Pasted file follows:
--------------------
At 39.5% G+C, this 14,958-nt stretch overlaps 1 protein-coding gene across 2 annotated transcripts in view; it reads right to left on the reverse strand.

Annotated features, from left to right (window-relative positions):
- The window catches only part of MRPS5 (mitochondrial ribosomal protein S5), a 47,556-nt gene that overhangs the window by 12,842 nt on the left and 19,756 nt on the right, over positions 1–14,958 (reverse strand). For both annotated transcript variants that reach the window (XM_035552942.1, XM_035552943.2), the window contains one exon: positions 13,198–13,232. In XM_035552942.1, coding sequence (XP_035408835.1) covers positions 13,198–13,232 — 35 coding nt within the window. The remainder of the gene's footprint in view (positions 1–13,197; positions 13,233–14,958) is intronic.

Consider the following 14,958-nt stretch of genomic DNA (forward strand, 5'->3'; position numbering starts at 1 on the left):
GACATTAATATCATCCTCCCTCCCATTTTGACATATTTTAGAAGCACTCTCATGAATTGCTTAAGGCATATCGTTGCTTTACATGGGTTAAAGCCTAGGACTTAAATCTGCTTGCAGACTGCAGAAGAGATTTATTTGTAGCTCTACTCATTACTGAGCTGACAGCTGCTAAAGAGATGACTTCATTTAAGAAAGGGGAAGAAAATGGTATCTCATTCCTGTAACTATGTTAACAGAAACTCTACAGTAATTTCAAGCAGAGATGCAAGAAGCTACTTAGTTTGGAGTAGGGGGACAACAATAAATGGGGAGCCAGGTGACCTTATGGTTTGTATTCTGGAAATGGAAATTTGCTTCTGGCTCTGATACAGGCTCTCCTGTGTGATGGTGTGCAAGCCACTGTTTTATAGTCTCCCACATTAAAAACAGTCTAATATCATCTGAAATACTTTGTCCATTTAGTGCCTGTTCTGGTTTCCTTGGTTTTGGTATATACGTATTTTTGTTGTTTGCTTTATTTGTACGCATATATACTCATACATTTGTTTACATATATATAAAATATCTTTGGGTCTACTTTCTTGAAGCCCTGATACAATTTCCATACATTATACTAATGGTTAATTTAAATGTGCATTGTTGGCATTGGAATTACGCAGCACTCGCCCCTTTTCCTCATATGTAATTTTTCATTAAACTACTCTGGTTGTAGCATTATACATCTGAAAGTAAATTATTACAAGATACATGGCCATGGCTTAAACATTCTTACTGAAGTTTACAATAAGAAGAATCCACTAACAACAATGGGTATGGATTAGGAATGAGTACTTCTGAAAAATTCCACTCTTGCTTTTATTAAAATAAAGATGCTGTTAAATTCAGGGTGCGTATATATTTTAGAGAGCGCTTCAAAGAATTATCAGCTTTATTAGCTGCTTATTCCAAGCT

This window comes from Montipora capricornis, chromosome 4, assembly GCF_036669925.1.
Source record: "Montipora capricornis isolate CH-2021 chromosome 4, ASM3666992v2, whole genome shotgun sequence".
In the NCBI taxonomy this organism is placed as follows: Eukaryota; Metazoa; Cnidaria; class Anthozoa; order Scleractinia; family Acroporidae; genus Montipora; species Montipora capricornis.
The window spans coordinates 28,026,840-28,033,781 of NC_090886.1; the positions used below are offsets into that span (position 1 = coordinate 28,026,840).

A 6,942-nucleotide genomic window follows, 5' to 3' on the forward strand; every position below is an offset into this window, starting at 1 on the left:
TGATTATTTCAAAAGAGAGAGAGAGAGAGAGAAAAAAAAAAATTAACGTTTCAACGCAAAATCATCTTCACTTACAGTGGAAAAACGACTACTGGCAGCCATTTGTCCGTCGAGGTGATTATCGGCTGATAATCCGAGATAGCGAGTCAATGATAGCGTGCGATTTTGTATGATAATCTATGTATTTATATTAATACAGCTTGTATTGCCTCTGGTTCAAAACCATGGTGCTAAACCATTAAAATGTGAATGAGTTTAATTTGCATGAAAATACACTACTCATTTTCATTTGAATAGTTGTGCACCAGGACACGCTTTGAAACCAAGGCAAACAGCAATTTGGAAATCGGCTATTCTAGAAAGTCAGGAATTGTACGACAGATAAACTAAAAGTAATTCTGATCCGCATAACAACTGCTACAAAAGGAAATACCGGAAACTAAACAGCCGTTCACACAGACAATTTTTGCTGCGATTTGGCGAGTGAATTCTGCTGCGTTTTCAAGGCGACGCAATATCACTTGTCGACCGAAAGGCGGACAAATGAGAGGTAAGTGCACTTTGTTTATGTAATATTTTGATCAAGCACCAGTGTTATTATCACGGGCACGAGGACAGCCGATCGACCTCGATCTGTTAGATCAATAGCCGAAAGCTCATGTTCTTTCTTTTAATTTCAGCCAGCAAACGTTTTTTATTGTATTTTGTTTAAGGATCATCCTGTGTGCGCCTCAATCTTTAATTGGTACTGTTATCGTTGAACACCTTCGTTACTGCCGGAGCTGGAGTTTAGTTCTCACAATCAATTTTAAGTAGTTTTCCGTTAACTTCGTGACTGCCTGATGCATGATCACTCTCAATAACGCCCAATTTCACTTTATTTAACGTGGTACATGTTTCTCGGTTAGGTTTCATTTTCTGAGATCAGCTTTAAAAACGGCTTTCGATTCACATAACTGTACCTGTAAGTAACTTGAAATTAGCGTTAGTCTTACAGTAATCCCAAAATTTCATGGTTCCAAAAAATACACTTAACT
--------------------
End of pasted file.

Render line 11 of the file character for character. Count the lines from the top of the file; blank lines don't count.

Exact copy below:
TGATTATTTCAAAAGAGAGAGAGAGAGAGAGAAAAAAAAAAATTAACGTTTCAACGCAAAATCATCTTCACTTACAGTGGAAAAACGACTACTGGCAGCCATTTGTCCGTCGAGGTGATTATCGGCTGATAATCCGAGATAGCGAGTCAATGATAGCGTGCGATTTTGTATGATAATCTATGTATTTATATTAATACAGCTTGTATTGCCTCTGGTTCAAAACCATGGTGCTAAACCATTAAAATGTGAATGAGTTTAATTTGCATGAAAATACACTACTCATTTTCATTTGAATAGTTGTGCACCAGGACACGCTTTGAAACCAAGGCAAACAGCAATTTGGAAATCGGCTATTCTAGAAAGTCAGGAATTGTACGACAGATAAACTAAAAGTAATTCTGATCCGCATAACAACTGCTACAAAAGGAAATACCGGAAACTAAACAGCCGTTCACACAGACAATTTTTGCTGCGATTTGGCGAGTGAATTCTGCTGCGTTTTCAAGGCGACGCAATATCACTTGTCGACCGAAAGGCGGACAAATGAGAGGTAAGTGCACTTTGTTTATGTAATATTTTGATCAAGCACCAGTGTTATTATCACGGGCACGAGGACAGCCGATCGACCTCGATCTGTTAGATCAATAGCCGAAAGCTCATGTTCTTTCTTTTAATTTCAGCCAGCAAACGTTTTTTATTGTATTTTGTTTAAGGATCATCCTGTGTGCGCCTCAATCTTTAATTGGTACTGTTATCGTTGAACACCTTCGTTACTGCCGGAGCTGGAGTTTAGTTCTCACAATCAATTTTAAGTAGTTTTCCGTTAACTTCGTGACTGCCTGATGCATGATCACTCTCAATAACGCCCAATTTCACTTTATTTAACGTGGTACATGTTTCTCGGTTAGGTTTCATTTTCTGAGATCAGCTTTAAAAACGGCTTTCGATTCACATAACTGTACCTGTAAGTAACTTGAAATTAGCGTTAGTCTTACAGTAATCCCAAAATTTCATGGTTCCAAAAAATACACTTAACT